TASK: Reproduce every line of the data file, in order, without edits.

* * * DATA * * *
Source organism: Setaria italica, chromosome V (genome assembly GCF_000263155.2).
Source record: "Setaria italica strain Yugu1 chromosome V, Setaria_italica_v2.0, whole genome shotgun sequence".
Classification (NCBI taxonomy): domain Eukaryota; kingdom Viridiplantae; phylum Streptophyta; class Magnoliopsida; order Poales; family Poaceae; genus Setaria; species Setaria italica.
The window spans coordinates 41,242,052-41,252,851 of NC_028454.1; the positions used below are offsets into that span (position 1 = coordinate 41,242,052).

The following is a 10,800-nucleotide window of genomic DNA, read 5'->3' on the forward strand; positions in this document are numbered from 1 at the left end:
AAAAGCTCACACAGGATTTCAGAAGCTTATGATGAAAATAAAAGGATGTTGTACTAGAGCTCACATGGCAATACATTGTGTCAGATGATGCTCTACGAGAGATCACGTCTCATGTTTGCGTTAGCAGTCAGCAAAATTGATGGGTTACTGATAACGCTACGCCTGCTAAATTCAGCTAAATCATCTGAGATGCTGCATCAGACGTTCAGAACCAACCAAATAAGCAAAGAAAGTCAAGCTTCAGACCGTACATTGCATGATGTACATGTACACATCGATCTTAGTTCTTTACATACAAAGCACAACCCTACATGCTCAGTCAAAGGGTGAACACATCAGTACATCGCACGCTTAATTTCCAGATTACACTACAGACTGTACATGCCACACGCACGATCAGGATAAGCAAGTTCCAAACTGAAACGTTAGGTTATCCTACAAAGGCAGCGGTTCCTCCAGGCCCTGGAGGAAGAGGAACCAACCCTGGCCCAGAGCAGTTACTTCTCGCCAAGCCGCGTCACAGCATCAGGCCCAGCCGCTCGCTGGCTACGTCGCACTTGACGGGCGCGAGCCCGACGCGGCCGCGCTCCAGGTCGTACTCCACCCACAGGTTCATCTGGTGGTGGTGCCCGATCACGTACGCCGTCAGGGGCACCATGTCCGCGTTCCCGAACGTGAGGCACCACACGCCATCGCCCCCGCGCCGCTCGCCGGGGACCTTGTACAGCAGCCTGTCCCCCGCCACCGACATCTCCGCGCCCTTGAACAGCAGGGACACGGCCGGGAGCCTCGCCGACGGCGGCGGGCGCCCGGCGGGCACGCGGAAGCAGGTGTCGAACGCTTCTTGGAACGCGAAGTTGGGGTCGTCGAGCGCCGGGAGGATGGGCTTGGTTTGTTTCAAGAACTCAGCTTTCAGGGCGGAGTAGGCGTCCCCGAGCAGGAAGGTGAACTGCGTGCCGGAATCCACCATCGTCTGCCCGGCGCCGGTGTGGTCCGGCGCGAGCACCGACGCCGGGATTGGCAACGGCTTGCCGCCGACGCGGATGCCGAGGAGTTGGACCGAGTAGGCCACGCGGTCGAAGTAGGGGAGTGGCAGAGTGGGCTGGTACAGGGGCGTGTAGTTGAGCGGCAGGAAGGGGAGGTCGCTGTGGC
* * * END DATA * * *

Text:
Source organism: Setaria italica, chromosome V (genome assembly GCF_000263155.2).
Source record: "Setaria italica strain Yugu1 chromosome V, Setaria_italica_v2.0, whole genome shotgun sequence".
Classification (NCBI taxonomy): domain Eukaryota; kingdom Viridiplantae; phylum Streptophyta; class Magnoliopsida; order Poales; family Poaceae; genus Setaria; species Setaria italica.
The window spans coordinates 41,242,052-41,252,851 of NC_028454.1; the positions used below are offsets into that span (position 1 = coordinate 41,242,052).

The following is a 10,800-nucleotide window of genomic DNA, read 5'->3' on the forward strand; positions in this document are numbered from 1 at the left end:
AAAAGCTCACACAGGATTTCAGAAGCTTATGATGAAAATAAAAGGATGTTGTACTAGAGCTCACATGGCAATACATTGTGTCAGATGATGCTCTACGAGAGATCACGTCTCATGTTTGCGTTAGCAGTCAGCAAAATTGATGGGTTACTGATAACGCTACGCCTGCTAAATTCAGCTAAATCATCTGAGATGCTGCATCAGACGTTCAGAACCAACCAAATAAGCAAAGAAAGTCAAGCTTCAGACCGTACATTGCATGATGTACATGTACACATCGATCTTAGTTCTTTACATACAAAGCACAACCCTACATGCTCAGTCAAAGGGTGAACACATCAGTACATCGCACGCTTAATTTCCAGATTACACTACAGACTGTACATGCCACACGCACGATCAGGATAAGCAAGTTCCAAACTGAAACGTTAGGTTATCCTACAAAGGCAGCGGTTCCTCCAGGCCCTGGAGGAAGAGGAACCAACCCTGGCCCAGAGCAGTTACTTCTCGCCAAGCCGCGTCACAGCATCAGGCCCAGCCGCTCGCTGGCTACGTCGCACTTGACGGGCGCGAGCCCGACGCGGCCGCGCTCCAGGTCGTACTCCACCCACAGGTTCATCTGGTGGTGGTGCCCGATCACGTACGCCGTCAGGGGCACCATGTCCGCGTTCCCGAACGTGAGGCACCACACGCCATCGCCCCCGCGCCGCTCGCCGGGGACCTTGTACAGCAGCCTGTCCCCCGCCACCGACATCTCCGCGCCCTTGAACAGCAGGGACACGGCCGGGAGCCTCGCCGACGGCGGCGGGCGCCCGGCGGGCACGCGGAAGCAGGTGTCGAACGCTTCTTGGAACGCGAAGTTGGGGTCGTCGAGCGCCGGGAGGATGGGCTTGGTTTGTTTCAAGAACTCAGCTTTCAGGGCGGAGTAGGCGTCCCCGAGCAGGAAGGTGAACTGCGTGCCGGAATCCACCATCGTCTGCCCGGCGCCGGTGTGGTCCGGCGCGAGCACCGACGCCGGGATTGGCAACGGCTTGCCGCCGACGCGGATGCCGAGGAGTTGGACCGAGTAGGCCACGCGGTCGAAGTAGGGGAGTGGCAGAGTGGGCTGGTACAGGGGCGTGTAGTTGAGCGGCAGGAAGGGGAGGTCGCTGTGGC